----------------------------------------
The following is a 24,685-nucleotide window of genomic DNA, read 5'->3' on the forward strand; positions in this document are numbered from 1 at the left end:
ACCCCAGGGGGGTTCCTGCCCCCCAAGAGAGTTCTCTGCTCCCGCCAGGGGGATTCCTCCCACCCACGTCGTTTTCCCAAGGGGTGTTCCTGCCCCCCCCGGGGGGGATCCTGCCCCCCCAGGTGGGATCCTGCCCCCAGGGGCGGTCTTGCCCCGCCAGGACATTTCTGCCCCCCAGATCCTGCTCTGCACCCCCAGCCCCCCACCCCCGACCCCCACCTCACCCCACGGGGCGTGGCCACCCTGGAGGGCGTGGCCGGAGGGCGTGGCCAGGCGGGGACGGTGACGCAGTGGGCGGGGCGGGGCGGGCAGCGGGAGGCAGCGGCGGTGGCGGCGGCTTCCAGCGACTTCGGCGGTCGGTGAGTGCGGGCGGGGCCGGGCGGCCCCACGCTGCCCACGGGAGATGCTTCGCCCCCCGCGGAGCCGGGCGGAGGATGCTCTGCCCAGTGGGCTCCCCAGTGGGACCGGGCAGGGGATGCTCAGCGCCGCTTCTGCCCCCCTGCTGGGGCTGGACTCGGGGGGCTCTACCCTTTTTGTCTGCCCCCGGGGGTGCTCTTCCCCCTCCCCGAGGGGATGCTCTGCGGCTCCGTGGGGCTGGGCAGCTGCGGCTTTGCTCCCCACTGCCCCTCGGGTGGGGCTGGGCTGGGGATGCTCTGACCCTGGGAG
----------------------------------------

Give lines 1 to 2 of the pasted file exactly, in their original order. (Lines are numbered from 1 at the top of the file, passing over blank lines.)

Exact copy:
The following is a 24,685-nucleotide window of genomic DNA, read 5'->3' on the forward strand; positions in this document are numbered from 1 at the left end:
ACCCCAGGGGGGTTCCTGCCCCCCAAGAGAGTTCTCTGCTCCCGCCAGGGGGATTCCTCCCACCCACGTCGTTTTCCCAAGGGGTGTTCCTGCCCCCCCCGGGGGGGATCCTGCCCCCCCAGGTGGGATCCTGCCCCCAGGGGCGGTCTTGCCCCGCCAGGACATTTCTGCCCCCCAGATCCTGCTCTGCACCCCCAGCCCCCCACCCCCGACCCCCACCTCACCCCACGGGGCGTGGCCACCCTGGAGGGCGTGGCCGGAGGGCGTGGCCAGGCGGGGACGGTGACGCAGTGGGCGGGGCGGGGCGGGCAGCGGGAGGCAGCGGCGGTGGCGGCGGCTTCCAGCGACTTCGGCGGTCGGTGAGTGCGGGCGGGGCCGGGCGGCCCCACGCTGCCCACGGGAGATGCTTCGCCCCCCGCGGAGCCGGGCGGAGGATGCTCTGCCCAGTGGGCTCCCCAGTGGGACCGGGCAGGGGATGCTCAGCGCCGCTTCTGCCCCCCTGCTGGGGCTGGACTCGGGGGGCTCTACCCTTTTTGTCTGCCCCCGGGGGTGCTCTTCCCCCTCCCCGAGGGGATGCTCTGCGGCTCCGTGGGGCTGGGCAGCTGCGGCTTTGCTCCCCACTGCCCCTCGGGTGGGGCTGGGCTGGGGATGCTCTGACCCTGGGAG